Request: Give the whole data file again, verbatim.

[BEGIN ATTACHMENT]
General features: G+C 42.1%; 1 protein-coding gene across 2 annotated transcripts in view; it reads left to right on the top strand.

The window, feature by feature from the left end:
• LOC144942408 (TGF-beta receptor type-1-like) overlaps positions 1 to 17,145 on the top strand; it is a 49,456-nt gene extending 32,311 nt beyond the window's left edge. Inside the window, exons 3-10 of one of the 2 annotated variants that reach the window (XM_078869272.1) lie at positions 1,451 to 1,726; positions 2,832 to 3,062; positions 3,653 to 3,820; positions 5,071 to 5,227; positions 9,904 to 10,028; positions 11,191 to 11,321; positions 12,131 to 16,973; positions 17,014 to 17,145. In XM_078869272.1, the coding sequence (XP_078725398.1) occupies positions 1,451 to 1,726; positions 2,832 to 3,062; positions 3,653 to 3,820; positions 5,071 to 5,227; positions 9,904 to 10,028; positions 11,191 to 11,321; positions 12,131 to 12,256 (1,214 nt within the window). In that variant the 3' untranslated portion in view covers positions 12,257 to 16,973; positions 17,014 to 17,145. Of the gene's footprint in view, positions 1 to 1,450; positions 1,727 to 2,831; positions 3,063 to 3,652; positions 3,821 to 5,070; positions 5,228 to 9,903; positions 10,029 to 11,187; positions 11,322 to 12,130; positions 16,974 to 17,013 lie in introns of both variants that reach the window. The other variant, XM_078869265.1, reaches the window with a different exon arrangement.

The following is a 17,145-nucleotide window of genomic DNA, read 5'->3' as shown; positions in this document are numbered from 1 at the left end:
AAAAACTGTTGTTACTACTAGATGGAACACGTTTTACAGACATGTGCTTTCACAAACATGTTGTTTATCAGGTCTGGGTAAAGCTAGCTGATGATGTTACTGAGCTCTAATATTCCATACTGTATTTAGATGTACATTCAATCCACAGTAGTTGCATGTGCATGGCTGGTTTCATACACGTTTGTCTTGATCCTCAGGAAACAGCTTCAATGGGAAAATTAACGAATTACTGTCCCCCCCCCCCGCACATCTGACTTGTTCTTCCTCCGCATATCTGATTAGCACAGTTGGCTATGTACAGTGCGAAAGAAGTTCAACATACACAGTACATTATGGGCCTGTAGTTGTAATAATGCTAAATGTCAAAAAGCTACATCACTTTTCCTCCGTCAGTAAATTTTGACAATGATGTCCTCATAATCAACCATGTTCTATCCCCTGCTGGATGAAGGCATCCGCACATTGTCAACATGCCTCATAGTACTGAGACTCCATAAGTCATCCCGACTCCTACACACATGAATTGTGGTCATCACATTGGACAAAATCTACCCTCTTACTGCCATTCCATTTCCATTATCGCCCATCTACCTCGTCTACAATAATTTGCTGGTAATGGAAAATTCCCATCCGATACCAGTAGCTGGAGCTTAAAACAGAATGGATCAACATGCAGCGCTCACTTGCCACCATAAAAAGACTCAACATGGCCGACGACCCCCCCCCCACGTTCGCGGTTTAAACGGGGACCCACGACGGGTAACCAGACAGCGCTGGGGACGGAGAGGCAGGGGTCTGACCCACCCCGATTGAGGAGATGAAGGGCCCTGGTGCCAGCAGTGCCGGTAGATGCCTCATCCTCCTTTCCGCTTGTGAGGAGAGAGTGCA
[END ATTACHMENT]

General features: G+C 42.1%; 1 protein-coding gene across 2 annotated transcripts in view; it reads left to right on the top strand.

The window, feature by feature from the left end:
• LOC144942408 (TGF-beta receptor type-1-like) overlaps positions 1 to 17,145 on the top strand; it is a 49,456-nt gene extending 32,311 nt beyond the window's left edge. Inside the window, exons 3-10 of one of the 2 annotated variants that reach the window (XM_078869272.1) lie at positions 1,451 to 1,726; positions 2,832 to 3,062; positions 3,653 to 3,820; positions 5,071 to 5,227; positions 9,904 to 10,028; positions 11,191 to 11,321; positions 12,131 to 16,973; positions 17,014 to 17,145. In XM_078869272.1, the coding sequence (XP_078725398.1) occupies positions 1,451 to 1,726; positions 2,832 to 3,062; positions 3,653 to 3,820; positions 5,071 to 5,227; positions 9,904 to 10,028; positions 11,191 to 11,321; positions 12,131 to 12,256 (1,214 nt within the window). In that variant the 3' untranslated portion in view covers positions 12,257 to 16,973; positions 17,014 to 17,145. Of the gene's footprint in view, positions 1 to 1,450; positions 1,727 to 2,831; positions 3,063 to 3,652; positions 3,821 to 5,070; positions 5,228 to 9,903; positions 10,029 to 11,187; positions 11,322 to 12,130; positions 16,974 to 17,013 lie in introns of both variants that reach the window. The other variant, XM_078869265.1, reaches the window with a different exon arrangement.

The following is a 17,145-nucleotide window of genomic DNA, read 5'->3' as shown; positions in this document are numbered from 1 at the left end:
AAAAACTGTTGTTACTACTAGATGGAACACGTTTTACAGACATGTGCTTTCACAAACATGTTGTTTATCAGGTCTGGGTAAAGCTAGCTGATGATGTTACTGAGCTCTAATATTCCATACTGTATTTAGATGTACATTCAATCCACAGTAGTTGCATGTGCATGGCTGGTTTCATACACGTTTGTCTTGATCCTCAGGAAACAGCTTCAATGGGAAAATTAACGAATTACTGTCCCCCCCCCCCGCACATCTGACTTGTTCTTCCTCCGCATATCTGATTAGCACAGTTGGCTATGTACAGTGCGAAAGAAGTTCAACATACACAGTACATTATGGGCCTGTAGTTGTAATAATGCTAAATGTCAAAAAGCTACATCACTTTTCCTCCGTCAGTAAATTTTGACAATGATGTCCTCATAATCAACCATGTTCTATCCCCTGCTGGATGAAGGCATCCGCACATTGTCAACATGCCTCATAGTACTGAGACTCCATAAGTCATCCCGACTCCTACACACATGAATTGTGGTCATCACATTGGACAAAATCTACCCTCTTACTGCCATTCCATTTCCATTATCGCCCATCTACCTCGTCTACAATAATTTGCTGGTAATGGAAAATTCCCATCCGATACCAGTAGCTGGAGCTTAAAACAGAATGGATCAACATGCAGCGCTCACTTGCCACCATAAAAAGACTCAACATGGCCGACGACCCCCCCCCCACGTTCGCGGTTTAAACGGGGACCCACGACGGGTAACCAGACAGCGCTGGGGACGGAGAGGCAGGGGTCTGACCCACCCCGATTGAGGAGATGAAGGGCCCTGGTGCCAGCAGTGCCGGTAGATGCCTCATCCTCCTTTCCGCTTGTGAGGAGAGAGTGCA